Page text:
25 Songs, 1 Hour 29 Minutes

EDITORS’ NOTES

Listening to The Game’s ninth studio album, Born 2 Rap, you’re hard-pressed to make any sort of claim to the contrary. The project arrived on the MC’s 40th birthday, and the skill and self-assuredness with which he attacks 22 tracks’ worth of soulful, sample-heavy production could only have come from a person whose passion for the art has been unwavering over the course of his 15-year-plus career. Until very recently, maybe.

Leading up to the album’s release, the MC has claimed that Born 2 Rap will be his final project. We have to hope it’s not. Over the course of the album, The Game sets himself apart from the majority of working MCs today—largely through vulnerability. Listen to the way he talks about losing his father in 2018 (“Gucci Flip Flops”), or how much he misses Los Angeles’ fallen king Nipsey Hussle (“We Love You Nip”), or the pain he knows from familial betrayal (“Blood Thicker Than Water”). Who else speaks to Los Angeles gang-banging culture the way he does (“Dead Homies,” “Ten Times Over” ), or can make R&B-chorused rap songs featuring Marsha Ambrosius, Trey Songz, Chris Brown, and even Ed Sheeran all make sense as part of a singular gangsta rap story? Who else will fill these shoes if Born 2 Rap is his last word? Another lifelong devotee, perhaps. Hopefully the music here helps to inspire the next great Los Angeles MC—as The Game himself envisions in the album’s cover art, which features several pregnant women hanging with him in the studio, their babies soaking up top-tier MCing while still in the womb.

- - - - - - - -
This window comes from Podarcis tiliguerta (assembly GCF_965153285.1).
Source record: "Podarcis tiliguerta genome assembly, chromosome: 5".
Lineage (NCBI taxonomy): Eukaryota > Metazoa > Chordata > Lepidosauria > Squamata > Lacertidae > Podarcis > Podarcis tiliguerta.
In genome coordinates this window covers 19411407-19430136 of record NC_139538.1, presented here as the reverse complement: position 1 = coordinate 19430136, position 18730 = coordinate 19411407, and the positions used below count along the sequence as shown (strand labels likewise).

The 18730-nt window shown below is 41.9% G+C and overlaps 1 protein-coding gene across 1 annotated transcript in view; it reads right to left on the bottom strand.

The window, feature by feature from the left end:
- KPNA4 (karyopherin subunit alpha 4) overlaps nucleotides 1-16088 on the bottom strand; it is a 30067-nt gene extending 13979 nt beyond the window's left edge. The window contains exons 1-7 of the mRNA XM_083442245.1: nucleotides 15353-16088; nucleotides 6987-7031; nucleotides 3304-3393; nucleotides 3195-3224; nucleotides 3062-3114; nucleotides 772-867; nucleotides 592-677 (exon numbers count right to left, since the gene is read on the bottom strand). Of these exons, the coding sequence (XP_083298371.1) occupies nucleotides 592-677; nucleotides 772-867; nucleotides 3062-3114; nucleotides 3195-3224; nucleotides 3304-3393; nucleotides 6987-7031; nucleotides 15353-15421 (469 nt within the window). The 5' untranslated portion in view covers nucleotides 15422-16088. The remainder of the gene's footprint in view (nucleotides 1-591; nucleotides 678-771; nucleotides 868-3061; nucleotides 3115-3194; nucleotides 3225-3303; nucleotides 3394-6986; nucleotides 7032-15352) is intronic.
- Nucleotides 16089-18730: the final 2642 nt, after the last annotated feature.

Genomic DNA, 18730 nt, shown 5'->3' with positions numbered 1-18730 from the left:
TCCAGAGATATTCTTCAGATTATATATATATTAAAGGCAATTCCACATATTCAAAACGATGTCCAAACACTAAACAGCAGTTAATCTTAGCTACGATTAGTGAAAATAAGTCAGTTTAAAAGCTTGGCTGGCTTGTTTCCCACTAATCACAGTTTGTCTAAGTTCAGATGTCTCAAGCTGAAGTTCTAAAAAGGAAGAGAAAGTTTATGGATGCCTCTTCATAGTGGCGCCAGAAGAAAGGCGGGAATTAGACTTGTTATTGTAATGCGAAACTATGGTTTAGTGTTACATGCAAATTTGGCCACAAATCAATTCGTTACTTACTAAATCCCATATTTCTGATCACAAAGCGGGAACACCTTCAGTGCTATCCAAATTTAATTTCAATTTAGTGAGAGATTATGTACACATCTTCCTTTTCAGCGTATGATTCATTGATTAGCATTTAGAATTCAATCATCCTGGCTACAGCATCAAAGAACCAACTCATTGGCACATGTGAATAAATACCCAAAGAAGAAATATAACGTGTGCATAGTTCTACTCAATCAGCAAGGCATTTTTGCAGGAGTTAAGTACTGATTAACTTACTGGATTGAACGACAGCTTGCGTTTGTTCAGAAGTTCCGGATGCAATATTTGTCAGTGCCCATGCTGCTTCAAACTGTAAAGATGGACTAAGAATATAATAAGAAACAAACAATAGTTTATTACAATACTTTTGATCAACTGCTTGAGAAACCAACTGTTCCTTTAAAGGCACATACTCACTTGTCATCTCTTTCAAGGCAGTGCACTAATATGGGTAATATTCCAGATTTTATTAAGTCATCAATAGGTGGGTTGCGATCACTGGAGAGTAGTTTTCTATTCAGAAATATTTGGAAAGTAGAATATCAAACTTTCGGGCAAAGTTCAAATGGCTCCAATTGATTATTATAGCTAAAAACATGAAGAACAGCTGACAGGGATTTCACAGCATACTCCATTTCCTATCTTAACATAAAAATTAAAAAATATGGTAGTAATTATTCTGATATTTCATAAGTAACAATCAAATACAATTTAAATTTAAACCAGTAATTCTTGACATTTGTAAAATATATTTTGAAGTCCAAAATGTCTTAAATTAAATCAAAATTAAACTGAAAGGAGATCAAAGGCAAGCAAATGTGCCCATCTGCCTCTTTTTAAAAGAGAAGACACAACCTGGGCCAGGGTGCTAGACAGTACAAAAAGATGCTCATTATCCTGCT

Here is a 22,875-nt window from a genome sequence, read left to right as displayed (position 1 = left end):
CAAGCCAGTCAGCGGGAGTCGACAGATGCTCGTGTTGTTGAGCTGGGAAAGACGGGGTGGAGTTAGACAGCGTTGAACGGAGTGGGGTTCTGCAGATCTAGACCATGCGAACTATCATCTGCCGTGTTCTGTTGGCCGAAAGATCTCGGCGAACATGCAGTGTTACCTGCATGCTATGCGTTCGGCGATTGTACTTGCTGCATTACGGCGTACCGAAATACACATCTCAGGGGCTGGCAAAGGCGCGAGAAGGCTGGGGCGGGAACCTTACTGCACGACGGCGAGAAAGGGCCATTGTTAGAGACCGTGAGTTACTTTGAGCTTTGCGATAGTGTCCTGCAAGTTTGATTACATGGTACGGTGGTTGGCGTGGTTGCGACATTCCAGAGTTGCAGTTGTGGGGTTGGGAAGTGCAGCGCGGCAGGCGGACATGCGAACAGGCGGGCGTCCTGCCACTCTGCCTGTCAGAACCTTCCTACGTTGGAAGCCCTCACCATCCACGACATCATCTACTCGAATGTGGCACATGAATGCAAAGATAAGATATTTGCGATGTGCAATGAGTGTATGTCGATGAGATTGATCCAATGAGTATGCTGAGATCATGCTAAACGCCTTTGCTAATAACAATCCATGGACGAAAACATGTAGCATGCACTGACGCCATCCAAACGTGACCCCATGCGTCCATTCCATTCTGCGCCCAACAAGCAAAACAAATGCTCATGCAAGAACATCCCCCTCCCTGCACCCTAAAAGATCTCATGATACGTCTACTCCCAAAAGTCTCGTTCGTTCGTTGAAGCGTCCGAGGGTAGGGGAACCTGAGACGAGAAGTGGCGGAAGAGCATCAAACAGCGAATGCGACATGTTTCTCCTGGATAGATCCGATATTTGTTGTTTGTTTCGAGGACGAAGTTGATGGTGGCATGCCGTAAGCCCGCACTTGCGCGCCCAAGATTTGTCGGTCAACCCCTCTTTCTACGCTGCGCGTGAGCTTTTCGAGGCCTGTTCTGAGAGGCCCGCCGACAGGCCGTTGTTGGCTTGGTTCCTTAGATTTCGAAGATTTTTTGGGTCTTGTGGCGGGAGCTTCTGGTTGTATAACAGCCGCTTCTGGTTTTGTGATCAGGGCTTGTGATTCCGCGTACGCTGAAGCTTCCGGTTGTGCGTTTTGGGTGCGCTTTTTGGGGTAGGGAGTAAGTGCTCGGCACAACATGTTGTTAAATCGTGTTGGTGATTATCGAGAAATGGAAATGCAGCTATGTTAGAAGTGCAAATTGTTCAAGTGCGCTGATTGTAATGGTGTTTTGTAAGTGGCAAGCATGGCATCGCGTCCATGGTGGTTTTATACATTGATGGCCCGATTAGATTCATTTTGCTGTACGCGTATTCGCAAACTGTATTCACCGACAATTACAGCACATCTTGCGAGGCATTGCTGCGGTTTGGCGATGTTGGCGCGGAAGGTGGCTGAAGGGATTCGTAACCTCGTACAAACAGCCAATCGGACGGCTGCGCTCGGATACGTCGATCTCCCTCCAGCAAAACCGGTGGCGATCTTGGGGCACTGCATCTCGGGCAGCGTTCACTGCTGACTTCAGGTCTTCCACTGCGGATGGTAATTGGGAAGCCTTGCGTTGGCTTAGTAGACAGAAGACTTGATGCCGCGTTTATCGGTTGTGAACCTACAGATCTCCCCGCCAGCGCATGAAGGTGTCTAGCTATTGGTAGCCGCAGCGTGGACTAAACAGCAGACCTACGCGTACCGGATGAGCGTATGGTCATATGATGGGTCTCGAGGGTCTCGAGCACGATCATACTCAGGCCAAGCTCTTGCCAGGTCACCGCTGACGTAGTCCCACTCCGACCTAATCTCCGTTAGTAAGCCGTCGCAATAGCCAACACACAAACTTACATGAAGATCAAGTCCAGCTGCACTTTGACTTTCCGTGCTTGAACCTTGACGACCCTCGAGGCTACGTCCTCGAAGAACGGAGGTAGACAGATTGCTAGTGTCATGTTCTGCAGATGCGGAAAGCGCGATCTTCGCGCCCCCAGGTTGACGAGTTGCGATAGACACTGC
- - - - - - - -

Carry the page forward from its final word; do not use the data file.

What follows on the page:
EDITORS’ NOTES

Listening to The Game’s ninth studio album, Born 2 Rap, you’re hard-pressed to make any sort of claim to the contrary. The project arrived on the MC’s 40th birthday, and the skill and self-assuredness with which he attacks 22 tracks’ worth of soulful, sample-heavy production could only have come from a person whose passion for the art has been unwavering over the course of his 15-year-plus career. Until very recently, maybe.

Leading up to the album’s release, the MC has claimed that Born 2 Rap will be his final project. We have to hope it’s not. Over the course of the album, The Game sets himself apart from the majority of working MCs today—largely through vulnerability. Listen to the way he talks about losing his father in 2018 (“Gucci Flip Flops”), or how much he misses Los Angeles’ fallen king Nipsey Hussle (“We Love You Nip”), or the pain he knows from familial betrayal (“Blood Thicker Than Water”). Who else speaks to Los Angeles gang-banging culture the way he does (“Dead Homies,” “Ten Times Over” ), or can make R&B-chorused rap songs featuring Marsha Ambrosius, Trey Songz, Chris Brown, and even Ed Sheeran all make sense as part of a singular gangsta rap story? Who else will fill these shoes if Born 2 Rap is his last word? Another lifelong devotee, perhaps. Hopefully the music here helps to inspire the next great Los Angeles MC—as The Game himself envisions in the album’s cover art, which features several pregnant women hanging with him in the studio, their babies soaking up top-tier MCing while still in the womb.

TITLE TIME

More By The Game